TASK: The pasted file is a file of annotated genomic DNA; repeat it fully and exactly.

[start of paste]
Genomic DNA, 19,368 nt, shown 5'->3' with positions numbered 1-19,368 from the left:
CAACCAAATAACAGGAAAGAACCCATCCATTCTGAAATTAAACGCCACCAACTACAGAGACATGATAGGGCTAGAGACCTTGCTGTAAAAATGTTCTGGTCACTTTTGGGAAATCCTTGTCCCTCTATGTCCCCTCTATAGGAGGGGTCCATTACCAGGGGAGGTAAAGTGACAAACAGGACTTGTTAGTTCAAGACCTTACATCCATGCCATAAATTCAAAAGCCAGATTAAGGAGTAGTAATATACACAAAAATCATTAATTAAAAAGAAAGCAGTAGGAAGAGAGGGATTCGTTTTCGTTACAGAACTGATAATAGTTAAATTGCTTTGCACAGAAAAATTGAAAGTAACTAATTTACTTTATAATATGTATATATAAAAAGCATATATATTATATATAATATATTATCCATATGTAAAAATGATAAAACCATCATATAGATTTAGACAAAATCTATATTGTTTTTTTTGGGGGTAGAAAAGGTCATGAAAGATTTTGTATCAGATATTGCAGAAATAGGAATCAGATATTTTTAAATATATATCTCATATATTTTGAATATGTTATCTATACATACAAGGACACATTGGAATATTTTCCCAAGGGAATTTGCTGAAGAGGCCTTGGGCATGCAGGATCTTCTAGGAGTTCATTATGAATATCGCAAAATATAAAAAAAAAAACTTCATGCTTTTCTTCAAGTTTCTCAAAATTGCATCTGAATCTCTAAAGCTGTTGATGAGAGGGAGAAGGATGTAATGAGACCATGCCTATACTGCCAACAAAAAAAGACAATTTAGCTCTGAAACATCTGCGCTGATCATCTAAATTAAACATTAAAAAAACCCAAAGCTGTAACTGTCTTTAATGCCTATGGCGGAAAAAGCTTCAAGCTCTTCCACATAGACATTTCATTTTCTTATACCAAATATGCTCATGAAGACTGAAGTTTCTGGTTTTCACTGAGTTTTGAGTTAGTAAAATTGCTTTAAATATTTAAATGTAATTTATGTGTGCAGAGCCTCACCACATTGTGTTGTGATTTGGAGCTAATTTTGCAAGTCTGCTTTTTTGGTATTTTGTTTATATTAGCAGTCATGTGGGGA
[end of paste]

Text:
Genomic DNA, 19,368 nt, shown 5'->3' with positions numbered 1-19,368 from the left:
CAACCAAATAACAGGAAAGAACCCATCCATTCTGAAATTAAACGCCACCAACTACAGAGACATGATAGGGCTAGAGACCTTGCTGTAAAAATGTTCTGGTCACTTTTGGGAAATCCTTGTCCCTCTATGTCCCCTCTATAGGAGGGGTCCATTACCAGGGGAGGTAAAGTGACAAACAGGACTTGTTAGTTCAAGACCTTACATCCATGCCATAAATTCAAAAGCCAGATTAAGGAGTAGTAATATACACAAAAATCATTAATTAAAAAGAAAGCAGTAGGAAGAGAGGGATTCGTTTTCGTTACAGAACTGATAATAGTTAAATTGCTTTGCACAGAAAAATTGAAAGTAACTAATTTACTTTATAATATGTATATATAAAAAGCATATATATTATATATAATATATTATCCATATGTAAAAATGATAAAACCATCATATAGATTTAGACAAAATCTATATTGTTTTTTTTGGGGGTAGAAAAGGTCATGAAAGATTTTGTATCAGATATTGCAGAAATAGGAATCAGATATTTTTAAATATATATCTCATATATTTTGAATATGTTATCTATACATACAAGGACACATTGGAATATTTTCCCAAGGGAATTTGCTGAAGAGGCCTTGGGCATGCAGGATCTTCTAGGAGTTCATTATGAATATCGCAAAATATAAAAAAAAAAACTTCATGCTTTTCTTCAAGTTTCTCAAAATTGCATCTGAATCTCTAAAGCTGTTGATGAGAGGGAGAAGGATGTAATGAGACCATGCCTATACTGCCAACAAAAAAAGACAATTTAGCTCTGAAACATCTGCGCTGATCATCTAAATTAAACATTAAAAAAACCCAAAGCTGTAACTGTCTTTAATGCCTATGGCGGAAAAAGCTTCAAGCTCTTCCACATAGACATTTCATTTTCTTATACCAAATATGCTCATGAAGACTGAAGTTTCTGGTTTTCACTGAGTTTTGAGTTAGTAAAATTGCTTTAAATATTTAAATGTAATTTATGTGTGCAGAGCCTCACCACATTGTGTTGTGATTTGGAGCTAATTTTGCAAGTCTGCTTTTTTGGTATTTTGTTTATATTAGCAGTCATGTGGGGA